Some scolioses are self-limiting ... meaning that your body distorts to a certain level, then stabilizes and doesn't get worse - however the curves rarely self-correct either, so it's not something that will just go away on it's own.
You won't directly die from scoliosis (which simply means a curvature of the spine), but it can affect the functioning of your internal organs and nervous system if it gets severe enough which in turn can result in various health issues as you age.
You are right to try and find other alternatives before attempting any surgery, as the success rates on most back surgeries are fairly low and complications can be quite severe. It may get to the point where you actually DO require surgery and then it's better than nothing - but I don't think that will be the case for you.
Check out the sites that I posted above and do some searching around for information on the web about various treatments. Knowledge about the condition and the various treatments is going to be your best tool for making decisions on it.
Dont be scared, I am 22 years old and I had back surgery when I was 13. My curve was at 52 degrees when I had to get the surgery, prior to that I wore a back brase for three years.

As soon as I was told I needed the surgery I was very upset and scared but right away my family and I started looking for the best doctors and I am so happy that I went through with it. I am perfectly normal and capable of doing all ativities besides things with heavy lifting with the back such as shoveling snow. My surgeon's name is Dr. Baron S Lonner and I would reccomend him to any one, not only was the surgery a great success I rarely ever have back pain and the scar is so thin and barely noticable.

For the most part, as you get older the curve will get worse until you stop your growth spurt so if a doctor tells you thatb you need surgery then I would get it done as soon as possible because when you are young you are able to heal a lot quicker then when you get older. I am a very happy and healthy 22 year old and I am very happy I went through with the surgery so yes I do reccomend it.
snappy2

Chicago, IL

#14 May 24, 2011
NUCCA doctors are fantastic,it really does start with getting the top of the spine in alignment. subluxation. of course it's common sense and no medicines involved.. That's why you don't hear of it often because the FDA doesn't get anyting out of it. Always go natural.. balance of frame starts from the top down. Your messages from your brain need a straight path to follow.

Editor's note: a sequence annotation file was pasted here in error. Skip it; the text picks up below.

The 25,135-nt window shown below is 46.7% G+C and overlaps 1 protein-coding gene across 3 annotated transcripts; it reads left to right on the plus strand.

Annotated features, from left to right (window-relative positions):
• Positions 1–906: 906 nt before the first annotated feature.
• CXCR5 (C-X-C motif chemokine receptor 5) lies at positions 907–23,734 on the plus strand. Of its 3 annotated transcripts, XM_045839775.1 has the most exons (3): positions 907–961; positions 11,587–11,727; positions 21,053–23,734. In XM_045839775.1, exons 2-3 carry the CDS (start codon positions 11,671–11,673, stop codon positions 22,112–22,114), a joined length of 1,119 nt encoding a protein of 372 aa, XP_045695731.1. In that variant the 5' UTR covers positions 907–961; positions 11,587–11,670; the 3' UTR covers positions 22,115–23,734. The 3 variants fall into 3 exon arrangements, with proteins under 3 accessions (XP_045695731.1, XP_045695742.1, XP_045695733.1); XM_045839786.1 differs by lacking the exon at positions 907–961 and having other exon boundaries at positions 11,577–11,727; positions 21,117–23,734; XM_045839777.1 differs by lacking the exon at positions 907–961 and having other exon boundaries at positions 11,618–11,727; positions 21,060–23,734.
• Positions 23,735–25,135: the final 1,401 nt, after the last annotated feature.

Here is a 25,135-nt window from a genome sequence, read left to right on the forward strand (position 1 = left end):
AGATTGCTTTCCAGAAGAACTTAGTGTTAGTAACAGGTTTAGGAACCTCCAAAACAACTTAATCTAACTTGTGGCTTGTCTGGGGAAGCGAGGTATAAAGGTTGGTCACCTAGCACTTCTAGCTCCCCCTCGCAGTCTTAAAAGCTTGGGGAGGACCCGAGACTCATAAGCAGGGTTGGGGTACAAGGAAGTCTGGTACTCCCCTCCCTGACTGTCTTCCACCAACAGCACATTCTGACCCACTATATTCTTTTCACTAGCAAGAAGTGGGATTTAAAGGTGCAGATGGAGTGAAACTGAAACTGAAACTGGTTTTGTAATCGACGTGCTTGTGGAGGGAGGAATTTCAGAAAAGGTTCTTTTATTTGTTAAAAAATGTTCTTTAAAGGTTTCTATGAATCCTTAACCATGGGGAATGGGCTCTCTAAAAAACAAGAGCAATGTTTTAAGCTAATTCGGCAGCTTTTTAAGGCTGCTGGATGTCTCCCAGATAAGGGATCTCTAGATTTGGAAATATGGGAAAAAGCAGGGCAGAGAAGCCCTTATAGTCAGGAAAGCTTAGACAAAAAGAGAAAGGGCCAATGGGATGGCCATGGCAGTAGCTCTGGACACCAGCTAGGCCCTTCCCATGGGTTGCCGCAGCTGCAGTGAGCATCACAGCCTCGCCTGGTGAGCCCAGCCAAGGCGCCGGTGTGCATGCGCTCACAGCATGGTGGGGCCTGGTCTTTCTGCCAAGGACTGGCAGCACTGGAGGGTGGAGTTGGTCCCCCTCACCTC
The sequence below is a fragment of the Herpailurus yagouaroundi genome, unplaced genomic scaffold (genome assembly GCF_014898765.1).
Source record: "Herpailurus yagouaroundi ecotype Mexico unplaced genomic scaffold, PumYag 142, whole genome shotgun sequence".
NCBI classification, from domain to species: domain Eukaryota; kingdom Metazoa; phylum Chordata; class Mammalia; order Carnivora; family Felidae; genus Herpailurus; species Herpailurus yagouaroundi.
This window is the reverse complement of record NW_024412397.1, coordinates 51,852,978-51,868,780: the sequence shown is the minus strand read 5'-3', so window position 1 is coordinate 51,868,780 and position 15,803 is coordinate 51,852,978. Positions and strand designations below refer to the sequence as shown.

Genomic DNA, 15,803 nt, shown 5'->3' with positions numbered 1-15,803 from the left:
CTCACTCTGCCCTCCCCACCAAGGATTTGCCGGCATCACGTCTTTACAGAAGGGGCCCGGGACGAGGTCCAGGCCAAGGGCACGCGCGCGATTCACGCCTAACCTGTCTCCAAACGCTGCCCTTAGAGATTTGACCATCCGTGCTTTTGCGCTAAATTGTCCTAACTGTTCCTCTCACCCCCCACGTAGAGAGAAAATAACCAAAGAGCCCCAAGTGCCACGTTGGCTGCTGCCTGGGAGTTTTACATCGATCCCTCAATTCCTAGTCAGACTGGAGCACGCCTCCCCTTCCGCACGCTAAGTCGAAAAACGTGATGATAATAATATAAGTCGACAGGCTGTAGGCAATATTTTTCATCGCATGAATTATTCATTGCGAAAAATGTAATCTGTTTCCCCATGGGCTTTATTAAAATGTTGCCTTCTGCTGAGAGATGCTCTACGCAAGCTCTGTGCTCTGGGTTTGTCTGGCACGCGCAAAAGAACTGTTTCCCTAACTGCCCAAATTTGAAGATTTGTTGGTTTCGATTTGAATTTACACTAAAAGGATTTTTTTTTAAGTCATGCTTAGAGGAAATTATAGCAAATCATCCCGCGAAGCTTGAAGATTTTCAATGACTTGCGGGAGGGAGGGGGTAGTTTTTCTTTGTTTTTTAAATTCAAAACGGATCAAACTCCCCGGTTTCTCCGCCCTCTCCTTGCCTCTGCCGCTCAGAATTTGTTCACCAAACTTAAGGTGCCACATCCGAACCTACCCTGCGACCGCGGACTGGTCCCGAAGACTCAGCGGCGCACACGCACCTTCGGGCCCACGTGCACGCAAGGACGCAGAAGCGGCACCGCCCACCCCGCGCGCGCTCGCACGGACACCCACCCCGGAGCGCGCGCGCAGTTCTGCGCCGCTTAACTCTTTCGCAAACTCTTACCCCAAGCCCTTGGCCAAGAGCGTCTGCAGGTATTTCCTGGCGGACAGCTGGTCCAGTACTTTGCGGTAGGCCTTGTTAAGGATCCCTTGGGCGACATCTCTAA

Corrine

Sun City Center, FL

#15 Sep 19, 2011
I work for the National Awareness Campaign for Upper Cervical Care. I am a patient and I promote the work that Upper Cervical doctors do, NUCCA as well as the other techniques that correct the alignment of the top bone in the spine - the Atlas. My good friend who founded this organization, Louella Harris, has scoliosis, and even as an adult saw incredible results from the procedure which is non-invasive. There is hope for you that does not include surgery. Do the research yourself, google "upper cervical scoliosis." Below is just one article I found on the subject. If you have scoliosis and are blessed to have one of these spine specialists in your area, please try it. If you have any questions my email is nacucc@gmail.com.

http://spinalalignment.com/2010/10/30/scolios...
Wisdom

Williston Park, NY

#16 Sep 19, 2011
Stop the baloney ms. corrine. Stop scamming people with your promotion of bizarre treatments like nucca, hio and other "upper cervical chiropractic scams".

While mild spinal manipulation may provide some temporary relief from scoliosis. There is NO evidence that chiropractic can straighten scoliotic spines. NONE.

These chiropractors who promote such crap should be thrown in jail for preying on innocent and desperate people.

The time has come to empty the chiropractic diaper. Too many people have already been ripped off.
Amanda

Largo, FL